"When [Image Metrics] first started working on Emily, our goal was to create an exact replica of the real actress Emily O'Brien. Why? Because there was no other way to determine how close we had come to reality if we did not replicate a 'real' person. Judging from the reaction of people at SIGGRAPH 2008, and the hundreds of media hits, we've come pretty close to the mark.
Image Metrics began planning the Emily project in March 2008. After Image Metrics developed a script for the animation, the ICT Graphics Lab scanned O’Brien to develop the template for her CG double. A team of eight artists working part-time on the internal project then built a custom rig for the Emily character, captured O’Brien’s performance with video and applied it to the CG character with its proprietary facial animation solution. Once the capture and rigging processes were finalized, the 90-second animation took just one week to complete."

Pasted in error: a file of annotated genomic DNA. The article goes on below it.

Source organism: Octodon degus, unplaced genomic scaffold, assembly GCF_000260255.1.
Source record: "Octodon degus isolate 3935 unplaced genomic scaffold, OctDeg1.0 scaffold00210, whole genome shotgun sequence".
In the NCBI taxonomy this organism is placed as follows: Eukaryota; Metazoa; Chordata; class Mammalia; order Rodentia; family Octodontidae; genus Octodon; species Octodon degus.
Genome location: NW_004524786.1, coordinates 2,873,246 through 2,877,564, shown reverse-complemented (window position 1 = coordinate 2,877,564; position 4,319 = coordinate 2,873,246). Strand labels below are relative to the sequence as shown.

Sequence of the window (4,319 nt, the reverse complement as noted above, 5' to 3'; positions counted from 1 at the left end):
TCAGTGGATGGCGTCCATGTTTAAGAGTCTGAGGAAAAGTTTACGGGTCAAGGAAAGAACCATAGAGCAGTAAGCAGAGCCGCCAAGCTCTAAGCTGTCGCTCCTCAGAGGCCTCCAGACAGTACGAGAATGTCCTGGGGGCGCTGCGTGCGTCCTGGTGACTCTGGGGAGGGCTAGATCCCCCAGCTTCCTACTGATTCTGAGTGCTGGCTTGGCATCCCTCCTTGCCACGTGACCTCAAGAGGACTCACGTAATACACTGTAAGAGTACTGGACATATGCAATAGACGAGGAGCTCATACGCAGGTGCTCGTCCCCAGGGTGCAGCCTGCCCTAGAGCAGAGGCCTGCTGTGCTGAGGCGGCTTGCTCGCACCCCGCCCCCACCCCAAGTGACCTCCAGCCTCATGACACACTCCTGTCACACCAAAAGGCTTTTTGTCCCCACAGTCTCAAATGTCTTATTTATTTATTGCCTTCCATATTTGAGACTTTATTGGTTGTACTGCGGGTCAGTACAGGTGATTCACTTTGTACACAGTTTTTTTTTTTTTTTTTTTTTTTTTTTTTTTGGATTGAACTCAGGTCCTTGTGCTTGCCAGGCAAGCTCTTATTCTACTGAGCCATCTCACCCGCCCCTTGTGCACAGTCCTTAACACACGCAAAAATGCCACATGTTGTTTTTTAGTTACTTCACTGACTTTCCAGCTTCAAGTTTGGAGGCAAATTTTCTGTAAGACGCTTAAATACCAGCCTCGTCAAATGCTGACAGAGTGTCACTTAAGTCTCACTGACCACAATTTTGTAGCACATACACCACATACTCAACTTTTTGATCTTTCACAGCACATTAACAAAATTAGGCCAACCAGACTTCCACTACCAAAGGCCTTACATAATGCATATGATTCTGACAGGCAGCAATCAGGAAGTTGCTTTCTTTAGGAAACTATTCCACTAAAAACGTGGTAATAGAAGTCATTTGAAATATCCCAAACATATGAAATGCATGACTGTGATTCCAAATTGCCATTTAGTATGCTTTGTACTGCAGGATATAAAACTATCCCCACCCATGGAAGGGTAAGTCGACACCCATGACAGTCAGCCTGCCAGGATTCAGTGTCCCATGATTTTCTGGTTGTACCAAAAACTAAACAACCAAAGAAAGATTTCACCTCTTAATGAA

"The continuities between art-and technology and conceptual art are more readily apparent from a historical distance of three decades, removed from the aesthetico-political debates of that time. Advances in electronics, computing and telecommunications?and especially the advent of the Internet?have provided tools that enable artists to interrogate the conventional materiality and semiotic complexity of art objects in ways that were not available 30 years ago. Such developments also bring into relief the failure of critical discourses to reconcile how the work of an artist could be allied simultaneously with both art-and technology and conceptual art."
(Edward A. Shanken, 2002, p.438)
1). Roy Ascott (con Joseph Giribet), Mind shift, 1999, Bienale do Mercosul, Brasile.
2). Shanken, Edward A (2002). 'Art in the Information Age: Technology and Conceptual Art', Leonardo, Vol.35, No.4, pp.433-438